The First Citizen returned home to West Belfast last night to launch the print and online coverage of Féile an Phobail in the Belfast Media Group titles.
Addressing a gathering of business, community and political leaders at the Belfast Media Group offices on the Hannahstown Hill, Lord Mayor Nichola Mallon said she was "a huge fan" of Féile.
"It captures the spirit and verve of Belfast and is one of our greatest festivals," she said. "In my lifetime, I've seen the Féile go from strength to strength and by the evidence of this year's diverse and vibrant programme, it is set to scale new heights."
Launch guests toured the press hall to see the special Féile supplement being published before hearing from Cllr Sarah Holland of South Dublin County Council and Delta Print managing director Terry Cross.
"Over the course of the last 20 years the Féile has developed and expanded in the same way that Delta has developed and grown – with the support of local people," said Terry Cross. "With a production base in Belfast and Chennai, Southern India, Delta currently ships packaging products throughout Ireland, the UK, Western Europe and the Indian sub-continent. Each year our Belfast base manages a supply chain which produces and distributes over 2.5 billion cartons to clients throughout Europe."
And the Delta Print founder said the recent investment of £40m in his Kennedy Way plant would create more employment in West Belfast.
"Not only will this investment result in the creation of a further 100 skilled jobs, bringing the total Delta workforce to over 700 people, but it will also enhance our capability to service our global clients in a timely, cost effective manner."
Among those in attendance were Marie Quiery of the Outburst Queer Arts Festival, Nisha Tandon of Arts Exta, Tony McCusker, Chair Community Foundation NI, Howard Hastings, Chair NI Tourist Board, Aisling Ní Labhra of An Chultúrlann, artist Deirdre Mackel and Féile Director Kevin Gamble. Among political representatives were Gerry Kelly MLA, Cllr Tim Attwood, Cllr Caoimhín Mac Giolla Mhín, Rosie McCorley MLA, and Paul Maskey MP.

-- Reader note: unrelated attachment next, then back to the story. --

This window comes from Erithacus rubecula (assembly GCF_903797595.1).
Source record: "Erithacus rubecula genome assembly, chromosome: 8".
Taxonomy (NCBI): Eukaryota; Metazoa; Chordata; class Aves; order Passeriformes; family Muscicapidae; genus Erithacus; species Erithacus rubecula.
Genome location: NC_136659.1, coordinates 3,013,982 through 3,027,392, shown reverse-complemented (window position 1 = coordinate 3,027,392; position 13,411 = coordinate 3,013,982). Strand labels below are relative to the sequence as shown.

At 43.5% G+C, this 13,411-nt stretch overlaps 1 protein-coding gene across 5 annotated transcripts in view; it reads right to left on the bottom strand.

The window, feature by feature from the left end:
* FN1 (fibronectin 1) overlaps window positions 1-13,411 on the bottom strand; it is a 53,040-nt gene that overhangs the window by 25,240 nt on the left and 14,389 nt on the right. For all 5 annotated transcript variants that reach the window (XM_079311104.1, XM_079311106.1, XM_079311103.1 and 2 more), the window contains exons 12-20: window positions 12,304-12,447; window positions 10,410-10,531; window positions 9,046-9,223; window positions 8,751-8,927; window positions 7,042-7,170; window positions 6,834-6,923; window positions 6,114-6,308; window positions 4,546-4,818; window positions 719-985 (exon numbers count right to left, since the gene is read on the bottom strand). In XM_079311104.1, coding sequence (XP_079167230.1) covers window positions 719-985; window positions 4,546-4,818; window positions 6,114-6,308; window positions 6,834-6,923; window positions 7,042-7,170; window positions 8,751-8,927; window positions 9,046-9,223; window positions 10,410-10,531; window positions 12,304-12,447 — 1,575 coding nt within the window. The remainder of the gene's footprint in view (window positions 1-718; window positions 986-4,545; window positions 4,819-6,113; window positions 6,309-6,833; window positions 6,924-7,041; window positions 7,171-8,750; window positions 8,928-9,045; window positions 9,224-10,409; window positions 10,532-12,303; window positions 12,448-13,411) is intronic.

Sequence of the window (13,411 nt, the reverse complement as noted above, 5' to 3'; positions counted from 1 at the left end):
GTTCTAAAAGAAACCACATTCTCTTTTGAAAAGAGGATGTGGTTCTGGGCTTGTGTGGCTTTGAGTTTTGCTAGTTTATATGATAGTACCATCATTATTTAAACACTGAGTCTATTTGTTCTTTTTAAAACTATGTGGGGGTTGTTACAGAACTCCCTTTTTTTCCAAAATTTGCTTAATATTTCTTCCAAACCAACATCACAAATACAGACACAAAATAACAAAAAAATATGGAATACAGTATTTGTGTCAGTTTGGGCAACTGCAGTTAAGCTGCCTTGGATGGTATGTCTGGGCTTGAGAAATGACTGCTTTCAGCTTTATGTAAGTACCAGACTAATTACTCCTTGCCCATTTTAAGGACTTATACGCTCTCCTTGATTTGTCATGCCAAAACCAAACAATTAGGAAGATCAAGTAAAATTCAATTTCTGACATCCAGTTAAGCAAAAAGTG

On her first official visit back to her native West Belfast since her election to South Dublin County Council, Cllr Sarah Holland said the festival started when she was ten-year-old — in much darker times for the city.
"The concept of the festival was to change the perception of Belfast to promote a positive experience for us and to showcase our creativity," she said. "The festival would open the world to us and us to the world. It started with street parties and bouncy castles which spread all over the West and which were a massive novelty. As we got older, visitor numbers increased and the festival became something we became genuinely excited about, especially the international night. It opened doors to different cultural experiences, different types of music and became a tourist attraction in itself. Féile an Phobail, as well as providing a new generation with brilliant memories, has been instrumental in the economic regeneration and community spirit that Belfast is now famous for."
Cllr Holland said the positive influence of Féile can't be overestimated. "We all get that holiday feeling when it starts and seeing the big tent going up in the Falls park gives me that same feeling I had as a kid waiting on the bouncy castle at the street party."